We utilized three dates for VAPend based on threshold values 15%, 10% and 5% of the maximum GPI (Fig. 2) to describe stages of the gradual change in photosynthetic downregulation in boreal evergreen needle-leaved forest (Sect. 2.4). Among all six sites, FI-Hyy in the southern boreal zone showed the latest VAPend dates and the highest interannual variability in the observed dates (Table 2). For the average period 2001–2016, VAPend15 to VAPend5 at FI-Hyy were observed on 7 November, 18 November and 7 December, respectively. The earliest dates of VAPend were found for the northernmost and coldest site FI-Ken. On average, VAPend15 occurred on 17 October, 20 days earlier than in FI-Hyy. The time difference between FI-Hyy and FI-Ken increased to 40 days for the transition date VAPend5 which was observed on 28 October in FI-Ken. The differences in multi-year mean VAPend dates between FI-Ken and the Canadian sites and FI-Sod were rather small (≤ 11 d). For the two neighbouring Canadian sites, CA-Obs and CA-Ojp, with different tree and soil types, the mean VAPend10 transition date for the period 2001–2011 occurred on 28 October. Average VAPend5 and VAPend15 were observed within 3 days at the two sites.

3.2 Comparison of the End of the Vegetation Active Period with Autumnal Freeze and Satellite-Derived Soil Freeze

The VAPend dates were significantly correlated with the satellite-derived first date of partially frozen soil and the first date of frozen soil; R2 ranged between 0.3 and 0.84 (p < 0.05, see Online Resource Table S2, Fig. S1). The highest correspondence was found between the first date of partially frozen soil and VAPend (Fig. 3a). The first date of partially frozen soil explained 84% of the variation in VAPend10, and the transition date occurred on average, 15 days before the soil was partially frozen within the SMOS pixel. The first date of frozen soil to a depth of more than 10 cm over the whole SMOS pixel was detected much later than VAPend; it lagged behind VAPend5 and VAPend15 by 24 to 41 days, respectively.
Fig. 3

Scatterplot of the end of vegetation active period, VAPend10, versus the satellite-derived first date of partially frozen soil (a), and air temperature-derived autumnal freeze (b). The black lines show the linear regression line between VAPend10 and the respective indicators. Doy is day of year starting from 1 January. When the transition date occurred in the following year the doy is added to the last day of the previous year (31 December)

There was a smaller delay between VAPend5 and the first date of partially frozen soil (4 d) than for VAPend10. The slope of their relationship was close to unity. However, there was higher scatter in the dates (R2 = 0.74, Online Resource Fig S1a, Table S2) which could be partly due to higher uncertainties in VAPend5. Due to the lower radiation levels during late autumn, there were less data available for calculating the daytime averages. If there were not enough data with PPFD > 600 µmol m−2 s−1, data at lower radiation levels were used with a scaling factor. If there were still not enough daytime data, the GPI values were interpolated between nearest observations. For some years, the determination of VAPend5 relied on interpolated values of the GPI (e.g. Fig. 2). Particularly large discrepancies between VAPend5 and the date of partially frozen soil were observed in FI-Hyy in 2013 and 2016 when the VAPend5 lagged behind the first date of partially frozen soil by 20 and 27 days, respectively. In both years, there was a large gap in the GPI time series (1 month in 2013 and 10 days in 2016) leading to high uncertainty in the estimated date. Therefore, we consider VAPend5 a less reliable indicator than VAPend10.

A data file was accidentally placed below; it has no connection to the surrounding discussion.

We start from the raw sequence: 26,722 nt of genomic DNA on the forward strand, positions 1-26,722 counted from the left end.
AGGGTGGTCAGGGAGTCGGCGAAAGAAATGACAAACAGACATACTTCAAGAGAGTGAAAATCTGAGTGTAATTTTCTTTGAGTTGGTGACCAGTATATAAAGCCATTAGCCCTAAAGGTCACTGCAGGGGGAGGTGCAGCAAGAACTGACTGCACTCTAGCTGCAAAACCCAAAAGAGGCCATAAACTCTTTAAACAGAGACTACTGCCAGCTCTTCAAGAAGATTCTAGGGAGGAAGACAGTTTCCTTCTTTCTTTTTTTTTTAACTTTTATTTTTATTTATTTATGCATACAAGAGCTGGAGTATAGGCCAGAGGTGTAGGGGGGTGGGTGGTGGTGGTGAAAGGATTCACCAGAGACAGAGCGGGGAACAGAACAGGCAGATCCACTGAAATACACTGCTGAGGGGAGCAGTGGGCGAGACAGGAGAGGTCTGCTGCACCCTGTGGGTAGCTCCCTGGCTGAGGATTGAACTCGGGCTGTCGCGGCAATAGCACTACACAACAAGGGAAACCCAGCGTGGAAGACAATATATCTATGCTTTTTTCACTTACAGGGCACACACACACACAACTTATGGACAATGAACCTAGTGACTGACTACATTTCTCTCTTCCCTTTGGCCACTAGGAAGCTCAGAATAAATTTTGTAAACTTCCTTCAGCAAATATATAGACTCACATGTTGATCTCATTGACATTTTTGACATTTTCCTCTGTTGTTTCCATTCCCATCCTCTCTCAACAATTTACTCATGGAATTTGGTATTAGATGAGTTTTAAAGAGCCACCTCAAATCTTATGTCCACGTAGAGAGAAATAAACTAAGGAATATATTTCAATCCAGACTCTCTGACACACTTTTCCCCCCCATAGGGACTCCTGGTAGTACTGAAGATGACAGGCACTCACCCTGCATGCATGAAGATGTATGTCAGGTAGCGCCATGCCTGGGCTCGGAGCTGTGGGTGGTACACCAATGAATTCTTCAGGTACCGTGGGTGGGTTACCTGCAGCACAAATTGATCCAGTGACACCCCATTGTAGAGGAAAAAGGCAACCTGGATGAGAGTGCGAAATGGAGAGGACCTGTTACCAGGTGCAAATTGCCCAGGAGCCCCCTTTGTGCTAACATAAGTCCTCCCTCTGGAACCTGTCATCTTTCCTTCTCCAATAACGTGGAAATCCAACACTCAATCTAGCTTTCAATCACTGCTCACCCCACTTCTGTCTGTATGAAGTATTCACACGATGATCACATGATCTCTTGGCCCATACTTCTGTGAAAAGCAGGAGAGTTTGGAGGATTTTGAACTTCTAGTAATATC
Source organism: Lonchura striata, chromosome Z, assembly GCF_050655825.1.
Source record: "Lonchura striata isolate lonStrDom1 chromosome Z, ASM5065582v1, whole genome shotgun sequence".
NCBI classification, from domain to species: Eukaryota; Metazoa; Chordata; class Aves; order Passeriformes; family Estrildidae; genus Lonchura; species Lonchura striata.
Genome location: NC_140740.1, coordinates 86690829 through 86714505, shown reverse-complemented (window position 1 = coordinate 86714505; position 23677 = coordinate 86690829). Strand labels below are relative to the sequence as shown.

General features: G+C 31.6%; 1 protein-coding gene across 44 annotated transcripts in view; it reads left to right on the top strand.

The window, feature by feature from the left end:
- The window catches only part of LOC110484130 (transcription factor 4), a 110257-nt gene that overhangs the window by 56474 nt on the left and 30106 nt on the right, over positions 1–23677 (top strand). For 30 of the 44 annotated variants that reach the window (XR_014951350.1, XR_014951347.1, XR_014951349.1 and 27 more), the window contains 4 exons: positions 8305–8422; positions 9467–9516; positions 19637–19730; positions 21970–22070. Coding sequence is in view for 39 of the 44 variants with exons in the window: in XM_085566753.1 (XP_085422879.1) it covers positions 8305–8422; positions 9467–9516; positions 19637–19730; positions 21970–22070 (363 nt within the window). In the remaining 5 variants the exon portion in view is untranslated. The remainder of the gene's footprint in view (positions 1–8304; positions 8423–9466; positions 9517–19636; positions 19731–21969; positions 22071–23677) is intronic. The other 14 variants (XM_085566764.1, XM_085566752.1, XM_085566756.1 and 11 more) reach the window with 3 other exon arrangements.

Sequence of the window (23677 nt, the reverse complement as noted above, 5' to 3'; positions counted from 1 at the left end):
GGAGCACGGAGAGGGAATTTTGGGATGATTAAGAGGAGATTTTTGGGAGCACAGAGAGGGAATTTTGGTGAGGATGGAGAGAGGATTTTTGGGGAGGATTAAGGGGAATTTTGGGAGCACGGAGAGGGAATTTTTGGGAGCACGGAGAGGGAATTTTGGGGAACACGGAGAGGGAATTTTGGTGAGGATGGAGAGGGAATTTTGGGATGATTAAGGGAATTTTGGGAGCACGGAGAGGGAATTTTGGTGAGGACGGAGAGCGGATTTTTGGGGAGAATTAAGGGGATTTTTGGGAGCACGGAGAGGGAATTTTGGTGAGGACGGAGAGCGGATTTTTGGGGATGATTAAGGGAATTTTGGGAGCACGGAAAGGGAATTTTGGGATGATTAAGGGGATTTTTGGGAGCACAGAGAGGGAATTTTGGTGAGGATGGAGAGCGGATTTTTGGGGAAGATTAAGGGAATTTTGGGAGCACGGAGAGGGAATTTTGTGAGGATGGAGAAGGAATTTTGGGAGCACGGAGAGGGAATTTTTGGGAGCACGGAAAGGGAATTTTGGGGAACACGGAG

The progress of the GPI and satellite soil freeze is illustrated for 2 years with different temperature development in autumn at FI-Sod (Figs. 4 and 5). In 2013, temperature declined fast and GPI15 to GPI5 thresholds occurred within a few days, starting on 18 October and ending on 20 October (doy 291–293, Fig. 4). Due to the absence of snow, soil temperature changes followed closely the air temperature, and soil temperatures at the CO2 flux site reached below-zero a few days days before GPI15 was attained. Dry soils (Haplic Arenosols) in open and forested areas froze first. The latest soil freeze date was detected in forested areas with wetter soil type (Umbric Gleysol), and in wetlands with organic soil (Fig. 4). Soil freeze started within the SMOS pixel, i.e. partially frozen soil was detected, on doy 302. The mean soil frost date from soil temperature observation was observed 12 days before, on doy 290 (Online Resource Table S3). Soil freeze for the whole SMOS pixel was detected for the first time on 3 November (doy 307). Except for one wetland site, in situ soil temperature measurements remained below the freezing point after 21 November (doy 325). This coincided well with the time of the continuous period of soil freeze detected from the SMOS pixel.
Fig. 4

Time series of the gross photosynthesis index (GPI), air and soil temperature (5-cm depth), snow depth and satellite-derived soil freeze/thaw state at Sodankylä in 2013. Red vertical lines indicate the end of the vegetation active period based on the GPI thresholds at the CO2 flux measurement site FI-Sod. The black vertical line indicates first date of autumnal freeze from ERA-Interim reanalysis air temperature data. HA haplic arenosol, UG umbric gleysol, His histosol